VISITOR: That’s good… but it’s another of your utopias… (accepts a glass of honey-coloured liquid from the Castellan). Will another Hermit be held at Plasy next year? (carefully sipping and inquisitively rolling the sweet liqueur on his tongue).
CASTELLAN: We hope so. Several colleagues and I founded Hermit as a foundation over the winter and obtained financial support from the Ministry of Culture for the project. The Prince Bernard Foundation gave us a grant for some technical equipment, so we can buy a fax machine and copier and get a phone line in the abbot’s residence, where we have a small office. The granary, unfortunately in sad condition at the moment, is to become the international Centre for Intermedial Art, conditioned, of course, on finding funding for its general overall reconstruction. It should include a documentation section – library, audio and video library, equipped workshops, an exhibition space and accommodation rooms for staff and guests. All of this is to enable artists and other professions from all over the world to meet here, say for a month, to meet and work on their projects in peace. A series of workshops and occasional exhibitions would continue during the summer. We already have contacts for similar art centres in Germany, France, England and the Netherlands. But I doubt that any of those have a building as beautiful as the granary at Plasy.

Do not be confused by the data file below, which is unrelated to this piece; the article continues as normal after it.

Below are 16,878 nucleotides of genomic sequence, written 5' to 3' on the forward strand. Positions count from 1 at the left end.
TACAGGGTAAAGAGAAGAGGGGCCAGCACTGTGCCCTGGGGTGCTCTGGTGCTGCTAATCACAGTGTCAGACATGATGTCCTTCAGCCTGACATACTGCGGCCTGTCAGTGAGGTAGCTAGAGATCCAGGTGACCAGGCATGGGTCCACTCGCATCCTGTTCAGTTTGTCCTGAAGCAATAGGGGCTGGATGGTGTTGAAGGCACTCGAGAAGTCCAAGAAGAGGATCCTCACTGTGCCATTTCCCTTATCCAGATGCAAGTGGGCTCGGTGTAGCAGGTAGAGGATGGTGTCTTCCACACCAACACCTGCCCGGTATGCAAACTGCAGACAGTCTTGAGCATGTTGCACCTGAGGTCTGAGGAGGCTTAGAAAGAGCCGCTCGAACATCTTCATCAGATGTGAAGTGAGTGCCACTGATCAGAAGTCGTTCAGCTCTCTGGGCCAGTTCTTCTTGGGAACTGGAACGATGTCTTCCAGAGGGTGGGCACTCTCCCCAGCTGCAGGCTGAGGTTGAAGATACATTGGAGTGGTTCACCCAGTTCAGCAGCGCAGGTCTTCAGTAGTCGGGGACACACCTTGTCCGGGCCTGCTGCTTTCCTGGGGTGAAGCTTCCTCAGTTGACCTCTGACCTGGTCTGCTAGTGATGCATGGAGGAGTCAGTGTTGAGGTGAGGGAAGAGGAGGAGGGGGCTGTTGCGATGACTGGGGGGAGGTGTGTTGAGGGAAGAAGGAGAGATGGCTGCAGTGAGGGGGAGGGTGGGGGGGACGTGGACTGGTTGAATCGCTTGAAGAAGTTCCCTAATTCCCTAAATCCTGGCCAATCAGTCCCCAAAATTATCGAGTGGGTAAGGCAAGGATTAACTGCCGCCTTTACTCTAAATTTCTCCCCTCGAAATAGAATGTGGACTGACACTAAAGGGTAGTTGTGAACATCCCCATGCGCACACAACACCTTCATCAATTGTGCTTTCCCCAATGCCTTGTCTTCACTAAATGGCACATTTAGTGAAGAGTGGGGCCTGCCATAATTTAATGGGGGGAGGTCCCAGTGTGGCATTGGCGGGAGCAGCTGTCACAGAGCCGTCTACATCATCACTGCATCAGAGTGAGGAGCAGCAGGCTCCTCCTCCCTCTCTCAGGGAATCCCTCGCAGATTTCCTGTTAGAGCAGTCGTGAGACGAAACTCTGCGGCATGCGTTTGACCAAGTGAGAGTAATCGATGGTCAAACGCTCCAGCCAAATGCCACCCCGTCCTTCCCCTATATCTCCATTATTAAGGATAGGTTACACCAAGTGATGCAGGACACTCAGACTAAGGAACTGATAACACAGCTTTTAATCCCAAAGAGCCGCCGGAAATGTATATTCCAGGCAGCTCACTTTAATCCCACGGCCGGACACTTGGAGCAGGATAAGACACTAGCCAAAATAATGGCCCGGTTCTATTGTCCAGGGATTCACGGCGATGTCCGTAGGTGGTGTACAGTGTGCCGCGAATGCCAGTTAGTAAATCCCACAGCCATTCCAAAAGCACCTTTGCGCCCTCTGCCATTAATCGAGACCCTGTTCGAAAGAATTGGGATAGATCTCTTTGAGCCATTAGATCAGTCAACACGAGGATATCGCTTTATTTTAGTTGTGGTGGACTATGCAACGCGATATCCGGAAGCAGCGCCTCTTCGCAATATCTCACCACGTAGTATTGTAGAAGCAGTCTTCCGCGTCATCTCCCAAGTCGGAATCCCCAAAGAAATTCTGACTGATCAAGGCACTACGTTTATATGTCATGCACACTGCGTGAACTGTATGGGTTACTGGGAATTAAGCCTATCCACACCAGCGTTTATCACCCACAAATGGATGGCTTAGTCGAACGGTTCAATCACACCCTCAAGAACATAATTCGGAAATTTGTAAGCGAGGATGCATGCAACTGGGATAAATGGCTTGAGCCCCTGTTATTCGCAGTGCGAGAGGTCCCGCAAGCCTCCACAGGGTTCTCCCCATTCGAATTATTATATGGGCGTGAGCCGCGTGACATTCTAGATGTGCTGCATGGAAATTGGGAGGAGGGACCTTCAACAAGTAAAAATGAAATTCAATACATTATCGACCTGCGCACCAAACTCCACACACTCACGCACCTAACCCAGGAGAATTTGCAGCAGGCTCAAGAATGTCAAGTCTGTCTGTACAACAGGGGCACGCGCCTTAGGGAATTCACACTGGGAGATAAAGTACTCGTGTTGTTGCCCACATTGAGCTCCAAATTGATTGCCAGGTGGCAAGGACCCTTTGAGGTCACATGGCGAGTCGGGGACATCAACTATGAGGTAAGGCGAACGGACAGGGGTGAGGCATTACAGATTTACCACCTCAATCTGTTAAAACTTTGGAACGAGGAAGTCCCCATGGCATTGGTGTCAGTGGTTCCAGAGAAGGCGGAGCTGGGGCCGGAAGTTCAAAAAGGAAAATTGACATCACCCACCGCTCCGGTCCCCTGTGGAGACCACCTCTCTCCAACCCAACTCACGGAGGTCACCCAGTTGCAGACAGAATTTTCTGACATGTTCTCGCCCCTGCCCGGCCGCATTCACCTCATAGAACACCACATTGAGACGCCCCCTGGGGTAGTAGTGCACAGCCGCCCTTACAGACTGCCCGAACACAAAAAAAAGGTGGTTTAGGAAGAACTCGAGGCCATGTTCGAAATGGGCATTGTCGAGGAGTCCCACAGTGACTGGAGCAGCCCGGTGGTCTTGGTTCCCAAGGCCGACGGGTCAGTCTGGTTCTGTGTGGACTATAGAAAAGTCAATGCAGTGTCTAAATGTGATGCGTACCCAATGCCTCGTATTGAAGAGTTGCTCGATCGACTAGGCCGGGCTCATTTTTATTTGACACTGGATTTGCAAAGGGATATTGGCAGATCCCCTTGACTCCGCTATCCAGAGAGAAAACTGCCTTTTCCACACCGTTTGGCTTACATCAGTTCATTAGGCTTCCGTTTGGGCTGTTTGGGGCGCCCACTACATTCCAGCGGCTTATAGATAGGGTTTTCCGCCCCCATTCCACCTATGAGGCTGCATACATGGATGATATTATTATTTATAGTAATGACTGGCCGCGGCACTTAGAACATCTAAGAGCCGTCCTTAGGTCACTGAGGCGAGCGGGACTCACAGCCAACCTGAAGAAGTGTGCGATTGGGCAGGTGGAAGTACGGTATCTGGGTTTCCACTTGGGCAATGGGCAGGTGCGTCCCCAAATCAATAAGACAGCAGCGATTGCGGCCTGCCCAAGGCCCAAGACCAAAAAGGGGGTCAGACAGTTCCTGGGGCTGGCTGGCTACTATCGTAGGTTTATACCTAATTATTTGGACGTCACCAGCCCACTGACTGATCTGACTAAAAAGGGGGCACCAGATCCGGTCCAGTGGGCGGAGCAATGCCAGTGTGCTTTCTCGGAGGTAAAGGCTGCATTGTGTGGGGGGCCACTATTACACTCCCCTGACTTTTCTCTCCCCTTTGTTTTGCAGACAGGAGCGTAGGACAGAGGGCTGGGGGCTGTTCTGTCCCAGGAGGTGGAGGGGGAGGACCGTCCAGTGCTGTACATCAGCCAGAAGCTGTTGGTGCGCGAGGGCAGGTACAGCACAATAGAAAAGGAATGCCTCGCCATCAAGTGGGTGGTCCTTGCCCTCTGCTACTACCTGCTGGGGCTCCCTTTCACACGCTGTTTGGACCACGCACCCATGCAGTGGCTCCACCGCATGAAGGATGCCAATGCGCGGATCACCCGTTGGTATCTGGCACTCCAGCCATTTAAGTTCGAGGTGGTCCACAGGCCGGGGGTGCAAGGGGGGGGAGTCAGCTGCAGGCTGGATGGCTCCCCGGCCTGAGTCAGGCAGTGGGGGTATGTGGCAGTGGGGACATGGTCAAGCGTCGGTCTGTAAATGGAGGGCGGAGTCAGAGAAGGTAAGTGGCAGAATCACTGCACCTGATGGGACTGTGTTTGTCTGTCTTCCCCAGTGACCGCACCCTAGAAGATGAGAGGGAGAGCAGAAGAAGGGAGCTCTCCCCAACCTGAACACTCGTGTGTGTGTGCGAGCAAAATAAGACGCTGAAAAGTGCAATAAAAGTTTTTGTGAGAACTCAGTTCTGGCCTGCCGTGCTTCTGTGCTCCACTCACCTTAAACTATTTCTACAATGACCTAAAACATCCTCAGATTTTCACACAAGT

VISITOR: (suspiciously and inquisitively rolling the mysterious liquid over his tongue) But it’s probably going to take a long time. If it ever comes together at all! So, what are you planning for next year?